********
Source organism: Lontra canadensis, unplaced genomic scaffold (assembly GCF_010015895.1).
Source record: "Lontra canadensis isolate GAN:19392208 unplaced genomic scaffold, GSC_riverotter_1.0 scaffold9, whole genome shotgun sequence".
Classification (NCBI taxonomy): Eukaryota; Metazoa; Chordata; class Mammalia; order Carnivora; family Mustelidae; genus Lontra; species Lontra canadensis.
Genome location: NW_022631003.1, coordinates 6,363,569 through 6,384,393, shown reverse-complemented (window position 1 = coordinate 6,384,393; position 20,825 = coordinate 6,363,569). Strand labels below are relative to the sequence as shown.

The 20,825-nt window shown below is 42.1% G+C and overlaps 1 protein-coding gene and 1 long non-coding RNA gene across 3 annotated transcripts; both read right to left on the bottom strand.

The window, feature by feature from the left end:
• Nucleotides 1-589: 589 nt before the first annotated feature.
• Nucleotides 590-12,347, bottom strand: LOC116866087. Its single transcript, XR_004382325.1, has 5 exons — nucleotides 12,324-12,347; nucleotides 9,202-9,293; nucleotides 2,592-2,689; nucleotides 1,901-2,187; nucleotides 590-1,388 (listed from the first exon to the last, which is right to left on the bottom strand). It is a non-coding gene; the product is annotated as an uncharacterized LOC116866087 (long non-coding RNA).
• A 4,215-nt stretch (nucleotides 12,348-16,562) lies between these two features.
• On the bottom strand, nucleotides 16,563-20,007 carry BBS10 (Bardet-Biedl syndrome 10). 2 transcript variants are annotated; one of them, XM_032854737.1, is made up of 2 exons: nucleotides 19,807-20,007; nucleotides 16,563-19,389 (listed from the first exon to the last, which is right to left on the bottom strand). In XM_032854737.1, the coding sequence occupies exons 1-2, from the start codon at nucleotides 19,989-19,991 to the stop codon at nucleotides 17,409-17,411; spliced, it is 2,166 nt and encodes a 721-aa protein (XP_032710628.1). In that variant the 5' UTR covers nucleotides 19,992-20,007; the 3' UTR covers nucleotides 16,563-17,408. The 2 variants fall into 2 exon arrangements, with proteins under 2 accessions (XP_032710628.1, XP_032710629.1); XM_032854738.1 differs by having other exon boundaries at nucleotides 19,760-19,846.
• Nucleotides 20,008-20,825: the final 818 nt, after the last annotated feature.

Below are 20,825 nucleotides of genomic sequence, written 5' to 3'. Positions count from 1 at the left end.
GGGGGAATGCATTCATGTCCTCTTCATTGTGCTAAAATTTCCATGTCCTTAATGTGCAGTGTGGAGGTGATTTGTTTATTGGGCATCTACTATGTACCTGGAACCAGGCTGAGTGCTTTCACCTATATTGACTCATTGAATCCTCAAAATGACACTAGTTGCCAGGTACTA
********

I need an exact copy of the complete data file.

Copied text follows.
Source organism: Lontra canadensis, unplaced genomic scaffold (assembly GCF_010015895.1).
Source record: "Lontra canadensis isolate GAN:19392208 unplaced genomic scaffold, GSC_riverotter_1.0 scaffold9, whole genome shotgun sequence".
Classification (NCBI taxonomy): Eukaryota; Metazoa; Chordata; class Mammalia; order Carnivora; family Mustelidae; genus Lontra; species Lontra canadensis.
Genome location: NW_022631003.1, coordinates 6,363,569 through 6,384,393, shown reverse-complemented (window position 1 = coordinate 6,384,393; position 20,825 = coordinate 6,363,569). Strand labels below are relative to the sequence as shown.

The 20,825-nt window shown below is 42.1% G+C and overlaps 1 protein-coding gene and 1 long non-coding RNA gene across 3 annotated transcripts; both read right to left on the bottom strand.

The window, feature by feature from the left end:
• Nucleotides 1-589: 589 nt before the first annotated feature.
• Nucleotides 590-12,347, bottom strand: LOC116866087. Its single transcript, XR_004382325.1, has 5 exons — nucleotides 12,324-12,347; nucleotides 9,202-9,293; nucleotides 2,592-2,689; nucleotides 1,901-2,187; nucleotides 590-1,388 (listed from the first exon to the last, which is right to left on the bottom strand). It is a non-coding gene; the product is annotated as an uncharacterized LOC116866087 (long non-coding RNA).
• A 4,215-nt stretch (nucleotides 12,348-16,562) lies between these two features.
• On the bottom strand, nucleotides 16,563-20,007 carry BBS10 (Bardet-Biedl syndrome 10). 2 transcript variants are annotated; one of them, XM_032854737.1, is made up of 2 exons: nucleotides 19,807-20,007; nucleotides 16,563-19,389 (listed from the first exon to the last, which is right to left on the bottom strand). In XM_032854737.1, the coding sequence occupies exons 1-2, from the start codon at nucleotides 19,989-19,991 to the stop codon at nucleotides 17,409-17,411; spliced, it is 2,166 nt and encodes a 721-aa protein (XP_032710628.1). In that variant the 5' UTR covers nucleotides 19,992-20,007; the 3' UTR covers nucleotides 16,563-17,408. The 2 variants fall into 2 exon arrangements, with proteins under 2 accessions (XP_032710628.1, XP_032710629.1); XM_032854738.1 differs by having other exon boundaries at nucleotides 19,760-19,846.
• Nucleotides 20,008-20,825: the final 818 nt, after the last annotated feature.

Below are 20,825 nucleotides of genomic sequence, written 5' to 3'. Positions count from 1 at the left end.
GGGGGAATGCATTCATGTCCTCTTCATTGTGCTAAAATTTCCATGTCCTTAATGTGCAGTGTGGAGGTGATTTGTTTATTGGGCATCTACTATGTACCTGGAACCAGGCTGAGTGCTTTCACCTATATTGACTCATTGAATCCTCAAAATGACACTAGTTGCCAGGTACTA